Before pregnancy I felt my lows under 4, but during pregnancy I started only feeling them below 3.5.

Good point BSC. I would definitely like to keep my hypo awareness, which has proved very accurate so far.

Yes, this is a good point! I always correct a 70 before bed.

I don’t have a CGM, but it is true that knowing the direction does help. If I am borderline low (but NOT low), I will wait 15 minutes and test again to see if I am trending up or down.

Yes, that is one of my biggest fear – being low and not feeling it. Glad that you caught the low and that you are OK! Happy new year to you too!

I don't measure in mmol/L, but I only treat lows below 60. There seem to be 60 people and 70 people, so your 3.5 which is 63 sounds like a good compromise!

I do treat 70 and even in the 70s if it is bedtime. I'm also pretty sensitive to carbs so only need two glucose tabs unless I'm really low when I'll need 3.

Who knows for sure since the modern meters are inaccurate. I definitely feel it at 3.5 assuming the meter is correct. I have felt low with 5 using accucheck I am sure it was a bum reading. It is important to wash hands if you have eaten any fruit something we may forget to do.


It has been quite a while since I've been on tudiabetes and I've only just seen your prenancy!!! Congratulations! I'm delighted for you! I'm just over 33 weeks myself, hard to believe!

To answer your original question, I was always told that 4.0 was low until I got pregnant and then was told not to treat them unless under 3.5 since I have been pregnant. Of couse, if I feel low I treat them anyway!

I do not recall reading this ...maybe I missed it ...but for me important to know , how much insulin on board , when I test and show 3.9 ( lower or higher ) ....this will let me treat or not treat . And it depends , what I will do following the test ...just sit or move the body .

I am somewhat concerned , if I am at 3.5 and worry about re-occurring unawareness .As we age and for my security ( and I am over 70 ) , I believe that I need a higher number than 3.5 .

If I'm drifting down, I treat below 70 but only take 1 glucose tab (4 carbs). That will bring me into the 80s - I don't see any point of taking a 65 and bumping to 125 and then correcting back down. All those swings only increase the chance of ending up either way high or way low.

I'm with AcidRock in trying to maintain stable blood sugars rather than trying to avoid lows.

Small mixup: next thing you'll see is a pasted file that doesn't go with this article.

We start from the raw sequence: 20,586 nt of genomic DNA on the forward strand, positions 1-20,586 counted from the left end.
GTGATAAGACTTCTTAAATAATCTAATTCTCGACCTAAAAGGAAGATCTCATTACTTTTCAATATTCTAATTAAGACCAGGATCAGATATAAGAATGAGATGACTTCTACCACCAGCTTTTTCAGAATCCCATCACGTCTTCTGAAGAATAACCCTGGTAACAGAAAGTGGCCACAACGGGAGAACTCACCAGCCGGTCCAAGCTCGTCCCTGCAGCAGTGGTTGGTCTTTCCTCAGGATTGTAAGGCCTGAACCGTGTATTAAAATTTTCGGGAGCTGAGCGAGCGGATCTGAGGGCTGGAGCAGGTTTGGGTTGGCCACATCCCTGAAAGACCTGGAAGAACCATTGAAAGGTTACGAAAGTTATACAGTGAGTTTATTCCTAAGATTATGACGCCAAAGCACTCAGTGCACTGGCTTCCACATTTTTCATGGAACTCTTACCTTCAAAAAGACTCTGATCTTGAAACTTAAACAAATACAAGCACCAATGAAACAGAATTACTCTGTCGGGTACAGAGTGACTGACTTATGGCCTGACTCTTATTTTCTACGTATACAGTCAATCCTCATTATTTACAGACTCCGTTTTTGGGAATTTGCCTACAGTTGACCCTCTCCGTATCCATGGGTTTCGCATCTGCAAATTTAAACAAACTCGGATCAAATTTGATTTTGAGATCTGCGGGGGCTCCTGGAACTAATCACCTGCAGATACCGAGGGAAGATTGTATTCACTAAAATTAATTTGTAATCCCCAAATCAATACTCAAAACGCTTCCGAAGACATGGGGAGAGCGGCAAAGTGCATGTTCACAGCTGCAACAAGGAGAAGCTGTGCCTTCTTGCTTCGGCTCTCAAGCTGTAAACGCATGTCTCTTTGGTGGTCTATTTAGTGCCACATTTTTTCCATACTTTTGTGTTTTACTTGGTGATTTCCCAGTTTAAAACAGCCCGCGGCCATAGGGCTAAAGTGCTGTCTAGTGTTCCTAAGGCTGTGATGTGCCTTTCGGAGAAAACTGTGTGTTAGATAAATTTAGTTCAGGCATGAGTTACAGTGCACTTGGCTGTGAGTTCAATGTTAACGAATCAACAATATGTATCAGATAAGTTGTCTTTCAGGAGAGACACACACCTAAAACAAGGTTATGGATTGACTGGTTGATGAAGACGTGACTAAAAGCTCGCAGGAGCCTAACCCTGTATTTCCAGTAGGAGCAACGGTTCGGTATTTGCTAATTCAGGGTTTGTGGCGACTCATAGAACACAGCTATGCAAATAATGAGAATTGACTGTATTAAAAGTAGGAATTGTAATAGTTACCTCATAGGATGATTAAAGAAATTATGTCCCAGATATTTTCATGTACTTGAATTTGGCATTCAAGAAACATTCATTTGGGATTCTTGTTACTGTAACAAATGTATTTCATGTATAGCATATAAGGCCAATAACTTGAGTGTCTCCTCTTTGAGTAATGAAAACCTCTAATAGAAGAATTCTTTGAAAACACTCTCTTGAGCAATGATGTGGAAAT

I think that it’s also important to have a flexible definition of ‘treat’? If I’m in bed in the middle of the night and hear the bleeping bleeping, I will check and, if it’s like 60, I’ll just have maybe 6 or 7 jelly beans to avoid a big spike? If it’s lower in the middle of the night, I don’t eat more but turn my basal rate down. Sometimes it will bleep for a while before I catch up but if I eat 15G of carbs, my BG seems to really go up afterwards? This is kind of true a lot of the time? If your insulin doses are small and you don’t have a lot on board, I think that you can get away with 10G of carbs, rather than the 15/15 recommendation? If I have 10G and wait 20 minutes, it seems to work pretty well most of the time without the big peaks afterwards. If I have a load of insulin on board and just whiffed and missed the carbs or something, I’ll eat more but I think that there may be a useful advantage to controlling carbs, even when you are lower?

I was taught that '4 is the floor' but that the actual threshold was 3.9. In the first weeks after dx, because my BG had been so high walking around undiagnosed, I would feel low even at 4-6. I then went through a period when I could go as low as 1.2 and not even feel it. That was followed by a period of illness and stress when my BG went out the window and that seemed to re-set my hypo awareness.

My advice would be to keep testing and find out how a set amount of carb affects your BG. In the beginning I over-corrected like mad. Later, through rigorous testing, I found out that each 10g of carb raises by BG by 3 mmol/L, and that this is fairly consistent. I keep hypo fixes in pre-measured 10g carb portions but if it's 3.5-3.9 I know I only need about 3g. I only take the whole 10g when it's under 3. I also take into account how much insulin is on board and whether it's trending up or down. This is what works for me, obviously your mileage may vary.

PS Meters have an error margin so if it's 4-ish but you are feeling weird, then I'd get a 'second opinion' using another finger.